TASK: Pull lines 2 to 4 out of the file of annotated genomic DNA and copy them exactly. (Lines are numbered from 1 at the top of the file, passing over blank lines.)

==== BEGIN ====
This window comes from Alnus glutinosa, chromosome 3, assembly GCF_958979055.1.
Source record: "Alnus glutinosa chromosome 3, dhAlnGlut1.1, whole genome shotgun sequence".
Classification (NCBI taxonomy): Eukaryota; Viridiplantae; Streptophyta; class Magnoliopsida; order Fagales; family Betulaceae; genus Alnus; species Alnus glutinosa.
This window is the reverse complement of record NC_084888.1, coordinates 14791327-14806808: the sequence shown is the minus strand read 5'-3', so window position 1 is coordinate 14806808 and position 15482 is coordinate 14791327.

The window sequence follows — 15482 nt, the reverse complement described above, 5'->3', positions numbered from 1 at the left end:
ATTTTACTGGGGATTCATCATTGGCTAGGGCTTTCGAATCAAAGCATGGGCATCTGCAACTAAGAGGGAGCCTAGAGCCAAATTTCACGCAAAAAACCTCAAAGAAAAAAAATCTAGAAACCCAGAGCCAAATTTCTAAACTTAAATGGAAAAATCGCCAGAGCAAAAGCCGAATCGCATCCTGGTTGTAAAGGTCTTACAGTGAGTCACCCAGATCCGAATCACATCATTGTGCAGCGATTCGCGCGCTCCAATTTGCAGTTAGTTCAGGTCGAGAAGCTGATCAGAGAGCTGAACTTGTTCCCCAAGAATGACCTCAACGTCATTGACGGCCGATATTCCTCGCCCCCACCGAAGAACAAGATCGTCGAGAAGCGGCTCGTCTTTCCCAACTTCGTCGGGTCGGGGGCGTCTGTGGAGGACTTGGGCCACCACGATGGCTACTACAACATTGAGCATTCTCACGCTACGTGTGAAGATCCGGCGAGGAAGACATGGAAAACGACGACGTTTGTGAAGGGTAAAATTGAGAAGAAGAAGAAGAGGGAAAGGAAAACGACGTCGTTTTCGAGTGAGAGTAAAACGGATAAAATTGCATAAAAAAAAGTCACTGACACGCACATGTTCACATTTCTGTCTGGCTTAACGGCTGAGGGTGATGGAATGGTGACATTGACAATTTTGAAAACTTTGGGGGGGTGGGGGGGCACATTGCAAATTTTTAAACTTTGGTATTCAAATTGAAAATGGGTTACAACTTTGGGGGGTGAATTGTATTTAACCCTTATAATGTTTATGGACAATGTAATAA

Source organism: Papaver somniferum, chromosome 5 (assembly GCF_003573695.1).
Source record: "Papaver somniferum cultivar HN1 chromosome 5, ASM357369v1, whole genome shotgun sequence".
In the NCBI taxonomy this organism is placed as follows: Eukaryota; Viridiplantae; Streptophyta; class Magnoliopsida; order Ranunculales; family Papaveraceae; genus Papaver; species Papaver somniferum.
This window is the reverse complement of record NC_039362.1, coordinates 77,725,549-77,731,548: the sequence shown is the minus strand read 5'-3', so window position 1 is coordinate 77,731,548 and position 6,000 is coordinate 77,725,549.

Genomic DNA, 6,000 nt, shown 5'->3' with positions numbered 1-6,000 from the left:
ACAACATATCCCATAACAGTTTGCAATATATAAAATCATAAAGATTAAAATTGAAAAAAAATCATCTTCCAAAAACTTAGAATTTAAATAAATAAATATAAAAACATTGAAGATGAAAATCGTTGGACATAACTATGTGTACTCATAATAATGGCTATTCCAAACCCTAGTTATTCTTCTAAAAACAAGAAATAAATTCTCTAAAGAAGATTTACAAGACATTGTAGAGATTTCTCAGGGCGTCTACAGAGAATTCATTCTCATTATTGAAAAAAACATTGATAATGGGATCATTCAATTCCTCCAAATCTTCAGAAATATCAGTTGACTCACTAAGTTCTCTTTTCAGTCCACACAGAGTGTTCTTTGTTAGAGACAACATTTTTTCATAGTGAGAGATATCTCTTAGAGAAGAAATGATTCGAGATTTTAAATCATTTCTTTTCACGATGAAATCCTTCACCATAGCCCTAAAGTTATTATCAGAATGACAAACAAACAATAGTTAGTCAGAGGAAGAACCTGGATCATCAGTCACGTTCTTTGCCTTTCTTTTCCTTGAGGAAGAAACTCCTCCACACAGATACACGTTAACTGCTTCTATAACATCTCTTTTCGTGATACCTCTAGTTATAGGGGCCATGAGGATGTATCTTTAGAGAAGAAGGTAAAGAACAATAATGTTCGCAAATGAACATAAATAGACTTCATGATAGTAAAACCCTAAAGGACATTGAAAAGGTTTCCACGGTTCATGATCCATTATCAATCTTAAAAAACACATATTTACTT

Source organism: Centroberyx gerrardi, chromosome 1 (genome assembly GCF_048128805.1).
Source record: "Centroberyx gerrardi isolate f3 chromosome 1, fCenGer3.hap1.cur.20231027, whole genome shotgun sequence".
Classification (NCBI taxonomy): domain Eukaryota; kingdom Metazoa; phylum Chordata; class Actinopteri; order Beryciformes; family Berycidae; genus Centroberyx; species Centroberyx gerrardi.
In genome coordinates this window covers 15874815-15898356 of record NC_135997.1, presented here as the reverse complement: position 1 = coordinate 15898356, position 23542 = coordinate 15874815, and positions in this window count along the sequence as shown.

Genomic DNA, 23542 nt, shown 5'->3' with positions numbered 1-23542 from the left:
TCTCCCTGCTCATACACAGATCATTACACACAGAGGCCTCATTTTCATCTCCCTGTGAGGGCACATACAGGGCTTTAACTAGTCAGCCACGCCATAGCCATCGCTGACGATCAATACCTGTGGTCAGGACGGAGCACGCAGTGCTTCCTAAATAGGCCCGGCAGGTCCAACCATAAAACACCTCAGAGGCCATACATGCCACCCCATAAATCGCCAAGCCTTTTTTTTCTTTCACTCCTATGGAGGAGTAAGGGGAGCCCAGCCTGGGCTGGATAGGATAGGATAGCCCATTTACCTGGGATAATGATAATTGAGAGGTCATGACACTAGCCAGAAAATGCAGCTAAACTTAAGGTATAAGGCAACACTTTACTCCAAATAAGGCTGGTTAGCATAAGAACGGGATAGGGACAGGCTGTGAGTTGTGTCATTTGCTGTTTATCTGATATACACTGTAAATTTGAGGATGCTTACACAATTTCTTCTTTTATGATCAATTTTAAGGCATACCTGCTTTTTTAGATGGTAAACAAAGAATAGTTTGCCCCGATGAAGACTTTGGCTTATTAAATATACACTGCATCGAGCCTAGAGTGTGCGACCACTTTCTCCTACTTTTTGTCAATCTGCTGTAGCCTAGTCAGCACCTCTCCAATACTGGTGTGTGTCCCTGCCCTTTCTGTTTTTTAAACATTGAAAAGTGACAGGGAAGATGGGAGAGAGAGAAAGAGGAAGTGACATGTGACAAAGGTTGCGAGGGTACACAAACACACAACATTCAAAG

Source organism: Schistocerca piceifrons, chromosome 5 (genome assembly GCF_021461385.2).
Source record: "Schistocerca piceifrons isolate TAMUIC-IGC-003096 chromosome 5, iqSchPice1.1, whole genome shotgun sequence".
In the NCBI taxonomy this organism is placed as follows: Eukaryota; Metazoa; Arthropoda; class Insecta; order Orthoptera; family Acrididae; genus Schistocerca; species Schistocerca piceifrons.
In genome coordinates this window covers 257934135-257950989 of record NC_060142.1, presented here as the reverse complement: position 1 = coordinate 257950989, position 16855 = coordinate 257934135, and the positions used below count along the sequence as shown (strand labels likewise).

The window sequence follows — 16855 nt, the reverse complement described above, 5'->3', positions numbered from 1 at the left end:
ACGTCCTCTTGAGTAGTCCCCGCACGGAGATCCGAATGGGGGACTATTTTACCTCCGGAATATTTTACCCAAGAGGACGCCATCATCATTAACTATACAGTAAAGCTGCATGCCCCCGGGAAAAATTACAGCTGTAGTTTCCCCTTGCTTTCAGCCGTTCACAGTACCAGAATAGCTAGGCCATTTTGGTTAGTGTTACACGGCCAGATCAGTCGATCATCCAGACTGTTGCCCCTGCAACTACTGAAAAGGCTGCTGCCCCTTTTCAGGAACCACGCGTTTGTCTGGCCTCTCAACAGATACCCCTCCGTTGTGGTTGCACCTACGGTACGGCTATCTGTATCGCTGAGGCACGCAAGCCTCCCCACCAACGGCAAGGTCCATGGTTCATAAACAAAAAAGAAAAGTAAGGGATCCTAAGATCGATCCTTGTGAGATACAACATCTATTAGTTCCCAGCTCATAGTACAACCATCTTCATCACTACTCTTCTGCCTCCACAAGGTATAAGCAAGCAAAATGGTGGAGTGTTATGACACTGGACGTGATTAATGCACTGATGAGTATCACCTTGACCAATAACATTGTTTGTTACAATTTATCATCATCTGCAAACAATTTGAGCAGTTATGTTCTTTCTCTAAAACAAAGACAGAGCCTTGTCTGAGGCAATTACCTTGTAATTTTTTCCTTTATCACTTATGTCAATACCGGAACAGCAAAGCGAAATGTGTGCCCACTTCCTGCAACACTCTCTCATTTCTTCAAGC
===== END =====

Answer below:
Source record: "Alnus glutinosa chromosome 3, dhAlnGlut1.1, whole genome shotgun sequence".
Classification (NCBI taxonomy): Eukaryota; Viridiplantae; Streptophyta; class Magnoliopsida; order Fagales; family Betulaceae; genus Alnus; species Alnus glutinosa.
This window is the reverse complement of record NC_084888.1, coordinates 14791327-14806808: the sequence shown is the minus strand read 5'-3', so window position 1 is coordinate 14806808 and position 15482 is coordinate 14791327.